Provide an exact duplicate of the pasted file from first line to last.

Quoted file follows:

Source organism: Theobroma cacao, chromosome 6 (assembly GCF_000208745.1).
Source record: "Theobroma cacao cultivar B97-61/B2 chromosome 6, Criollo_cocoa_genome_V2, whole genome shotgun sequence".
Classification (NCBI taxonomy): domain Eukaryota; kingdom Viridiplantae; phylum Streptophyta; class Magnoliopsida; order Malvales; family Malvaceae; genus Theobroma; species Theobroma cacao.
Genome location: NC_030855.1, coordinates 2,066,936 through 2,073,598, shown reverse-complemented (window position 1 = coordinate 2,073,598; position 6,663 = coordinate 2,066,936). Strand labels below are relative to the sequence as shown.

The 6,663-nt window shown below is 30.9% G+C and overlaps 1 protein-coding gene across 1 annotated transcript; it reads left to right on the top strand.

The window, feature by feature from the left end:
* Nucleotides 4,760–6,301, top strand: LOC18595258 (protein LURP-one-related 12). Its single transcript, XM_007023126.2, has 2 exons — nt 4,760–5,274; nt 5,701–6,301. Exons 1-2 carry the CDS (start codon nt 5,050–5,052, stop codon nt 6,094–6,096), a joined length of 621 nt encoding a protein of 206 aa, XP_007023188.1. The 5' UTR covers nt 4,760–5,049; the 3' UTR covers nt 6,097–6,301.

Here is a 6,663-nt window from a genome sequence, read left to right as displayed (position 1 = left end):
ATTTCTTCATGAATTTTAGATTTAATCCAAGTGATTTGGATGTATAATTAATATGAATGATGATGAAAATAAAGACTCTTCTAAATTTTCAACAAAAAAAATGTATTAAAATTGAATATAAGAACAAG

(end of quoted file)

Source organism: Theobroma cacao, chromosome 6 (assembly GCF_000208745.1).
Source record: "Theobroma cacao cultivar B97-61/B2 chromosome 6, Criollo_cocoa_genome_V2, whole genome shotgun sequence".
Classification (NCBI taxonomy): domain Eukaryota; kingdom Viridiplantae; phylum Streptophyta; class Magnoliopsida; order Malvales; family Malvaceae; genus Theobroma; species Theobroma cacao.
Genome location: NC_030855.1, coordinates 2,066,936 through 2,073,598, shown reverse-complemented (window position 1 = coordinate 2,073,598; position 6,663 = coordinate 2,066,936). Strand labels below are relative to the sequence as shown.

The 6,663-nt window shown below is 30.9% G+C and overlaps 1 protein-coding gene across 1 annotated transcript; it reads left to right on the top strand.

The window, feature by feature from the left end:
* Nucleotides 4,760–6,301, top strand: LOC18595258 (protein LURP-one-related 12). Its single transcript, XM_007023126.2, has 2 exons — nt 4,760–5,274; nt 5,701–6,301. Exons 1-2 carry the CDS (start codon nt 5,050–5,052, stop codon nt 6,094–6,096), a joined length of 621 nt encoding a protein of 206 aa, XP_007023188.1. The 5' UTR covers nt 4,760–5,049; the 3' UTR covers nt 6,097–6,301.

Here is a 6,663-nt window from a genome sequence, read left to right as displayed (position 1 = left end):
ATTTCTTCATGAATTTTAGATTTAATCCAAGTGATTTGGATGTATAATTAATATGAATGATGATGAAAATAAAGACTCTTCTAAATTTTCAACAAAAAAAATGTATTAAAATTGAATATAAGAACAAG